I can get an evaluation of competing distros and get updates forever. That includes the distro that is eating Red Hat's lunch and has surpasse

            • by Anonymous Coward on Friday June 14, 2013 @12:09AM (#44003943)

              Which distro is eating Redhat's lunch? Let me finish that thought for you, I think you mean Ubuntu, which has seen a large amount of angry users in the last 2 years.

              Redhat is a fantastic server distro. Its rock-solid stable, has long term support, and you'll never find that you have problems with support. In fact, the Redhat folk bend over backwards to support you. They charge for their enterprise offering? What sort of a world do we live in when people charge money for a support contract?

              Fedora is free, and RHEL is based on Fedora - its their proving grounds. "But that's not RHEL!" Of course not. Its the bleeding edge. RHEL is a few steps ahead of debian in terms of modern versions but is as stable.

              Like you, I once talked badly about Redhat, this was many many years ago, before I had to support clouds of thousands and thousands of virtual machines. Try supporting and auditing that many servers with any other distro - let me know how it goes for you and how long it takes to support. (I program c, c++, perl, ruby, I've been using Linux for 16 years and have contributed to many open source projects. Don't even try to say I'm a newb or if I knew what I was doing I'd use .

              Redhat's claim to fame is that you get what you pay for. Sure, there are other Linux distros you can pay for - but have you tried to support them in a large centralized manner with serious oversight? (Suse, I'm looking at you...)

              Sure, Debian is great. But when it comes to convincing the director/executive level folk to go with Debian and then pay some 3rd party company of unknowns to support it.................Well, I'm just saying, Redhat is my choice, and I think they are fucking awesome.

              • "Thousands and thousands of virtual machines. Try supporting and auditing that many servers with any other distro ..."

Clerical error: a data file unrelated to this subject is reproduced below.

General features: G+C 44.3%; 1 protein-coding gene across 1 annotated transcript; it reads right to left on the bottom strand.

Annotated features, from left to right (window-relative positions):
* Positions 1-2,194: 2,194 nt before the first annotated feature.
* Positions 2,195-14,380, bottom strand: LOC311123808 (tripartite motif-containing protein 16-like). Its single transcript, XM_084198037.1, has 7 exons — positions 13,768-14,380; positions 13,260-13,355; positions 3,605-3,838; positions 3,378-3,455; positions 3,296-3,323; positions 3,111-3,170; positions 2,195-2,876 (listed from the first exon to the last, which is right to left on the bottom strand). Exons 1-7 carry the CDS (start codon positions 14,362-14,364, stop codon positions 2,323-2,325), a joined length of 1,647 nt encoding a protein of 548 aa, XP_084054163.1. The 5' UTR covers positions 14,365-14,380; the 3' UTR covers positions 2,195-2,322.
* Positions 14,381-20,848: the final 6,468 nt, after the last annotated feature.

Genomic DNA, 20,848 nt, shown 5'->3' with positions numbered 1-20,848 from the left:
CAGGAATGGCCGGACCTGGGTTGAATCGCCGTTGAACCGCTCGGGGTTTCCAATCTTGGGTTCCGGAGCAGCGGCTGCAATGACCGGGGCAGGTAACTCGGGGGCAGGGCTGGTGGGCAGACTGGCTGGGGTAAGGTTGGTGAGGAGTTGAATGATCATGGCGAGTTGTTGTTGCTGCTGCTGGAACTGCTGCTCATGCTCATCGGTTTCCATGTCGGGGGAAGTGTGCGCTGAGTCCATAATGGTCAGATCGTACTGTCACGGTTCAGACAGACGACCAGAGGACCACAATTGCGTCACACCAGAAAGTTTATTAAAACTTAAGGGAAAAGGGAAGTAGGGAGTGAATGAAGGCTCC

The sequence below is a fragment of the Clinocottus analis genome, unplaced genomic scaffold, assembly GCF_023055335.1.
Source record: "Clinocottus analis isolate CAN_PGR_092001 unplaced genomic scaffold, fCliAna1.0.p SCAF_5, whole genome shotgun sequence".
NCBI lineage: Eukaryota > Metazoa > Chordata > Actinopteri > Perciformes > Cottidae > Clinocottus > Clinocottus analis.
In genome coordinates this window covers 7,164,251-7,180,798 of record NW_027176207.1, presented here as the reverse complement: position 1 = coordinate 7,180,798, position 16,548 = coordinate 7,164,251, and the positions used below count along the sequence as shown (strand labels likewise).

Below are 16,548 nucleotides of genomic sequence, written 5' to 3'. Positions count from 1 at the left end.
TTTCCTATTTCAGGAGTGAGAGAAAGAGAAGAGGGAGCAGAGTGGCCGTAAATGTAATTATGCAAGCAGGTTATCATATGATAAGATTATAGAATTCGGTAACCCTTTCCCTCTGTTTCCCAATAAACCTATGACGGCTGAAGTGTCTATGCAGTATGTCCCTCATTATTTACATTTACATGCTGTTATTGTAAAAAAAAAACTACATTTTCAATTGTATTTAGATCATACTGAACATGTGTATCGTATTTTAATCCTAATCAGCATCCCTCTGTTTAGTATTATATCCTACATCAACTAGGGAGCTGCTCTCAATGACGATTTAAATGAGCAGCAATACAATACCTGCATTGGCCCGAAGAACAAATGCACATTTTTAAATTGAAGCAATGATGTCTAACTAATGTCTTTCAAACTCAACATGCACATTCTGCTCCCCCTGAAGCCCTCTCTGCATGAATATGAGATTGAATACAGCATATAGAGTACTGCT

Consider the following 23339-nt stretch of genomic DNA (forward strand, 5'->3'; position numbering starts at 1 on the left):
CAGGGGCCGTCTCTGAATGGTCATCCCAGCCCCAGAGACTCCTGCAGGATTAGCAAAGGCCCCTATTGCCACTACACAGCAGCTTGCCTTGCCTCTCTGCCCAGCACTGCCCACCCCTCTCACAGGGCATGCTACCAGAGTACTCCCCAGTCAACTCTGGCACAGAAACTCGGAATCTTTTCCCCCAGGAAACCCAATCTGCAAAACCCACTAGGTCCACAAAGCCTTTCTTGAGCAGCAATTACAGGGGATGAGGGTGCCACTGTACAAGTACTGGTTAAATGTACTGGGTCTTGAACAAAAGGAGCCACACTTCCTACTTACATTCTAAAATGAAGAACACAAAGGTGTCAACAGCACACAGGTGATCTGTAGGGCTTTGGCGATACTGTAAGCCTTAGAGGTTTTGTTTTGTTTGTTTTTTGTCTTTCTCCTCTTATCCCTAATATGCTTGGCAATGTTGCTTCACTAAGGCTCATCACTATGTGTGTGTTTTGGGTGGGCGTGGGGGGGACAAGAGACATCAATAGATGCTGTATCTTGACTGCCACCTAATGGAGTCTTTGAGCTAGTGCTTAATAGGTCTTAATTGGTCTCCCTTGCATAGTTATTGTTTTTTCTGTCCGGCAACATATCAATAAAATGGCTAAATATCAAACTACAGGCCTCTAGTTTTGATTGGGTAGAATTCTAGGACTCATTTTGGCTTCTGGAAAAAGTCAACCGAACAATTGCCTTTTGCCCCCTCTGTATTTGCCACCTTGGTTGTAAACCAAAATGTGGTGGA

Puppet, CFEngine, Tripwire, etc. all play well with other Linux distros as well. If you're talking about just using RedHat Satellite to manage such a beast, get out of 2001, RH really missed the boat on pushing such potential in the Enterprise space and only over past year seem to be winking at Puppet. If you're talking about their efforts on OpenStack, great, but you still need that n
              • angry desktop users. we're talking servers here.

                Fedora means making QA department out of users. screw that mentality.

                we've been throwing out the Red Shat at my employer, things go much better on other distros. Red Hat is shaky jello next to Debian, for instance.

            • I can get an evaluation of competing distros and get updates forever. That includes the distro that is eating Red Hat's lunch and has surpassed it in number of server installations. And the derived distro based on that which is dominating the Linux desktop.

              The one that Mark Shuttleworth admits is not profitable while Red Hat is? Eating Red Hat's lunch? Good joke.

              • yes, people are throwing out the Red Rat and last mid-year it was surpassed in use on servers. You are unclear how open source works. Redhat will never get those people back, we see the butt naked emperor and he's a dying fool

            • Superior alternatives to websphere? Guess what, redhat owns jboss.

              • by clark0r ( 925569 )
                ... and JBoss also kicks ass - from someone who's had to support multiple clusters of application servers distributed around the globe. RedHat + JBoss make this dead easy to manage and monitor, thank god!

                P.S. it's now called WildFly.
              • slightly superior but still crap.

          • by chill ( 34294 )


          • Almost entirely in agreement with your post, but this one:

            Or you can just go download CentOS or Scientific Linux, which projects RH does nothing whatsoever to impede.

            isn't so. Check out the Centos-devel list from 2010/2011 and/or KB's blog. Redhat does not release its build system, and it's not entirely self-building (in the GPL sense, and yes I know the distro in whole isn't under GPL). The CentOS guys had to do a tremendous amount of trial-and-error work in the build system to build CentOS 6 from the S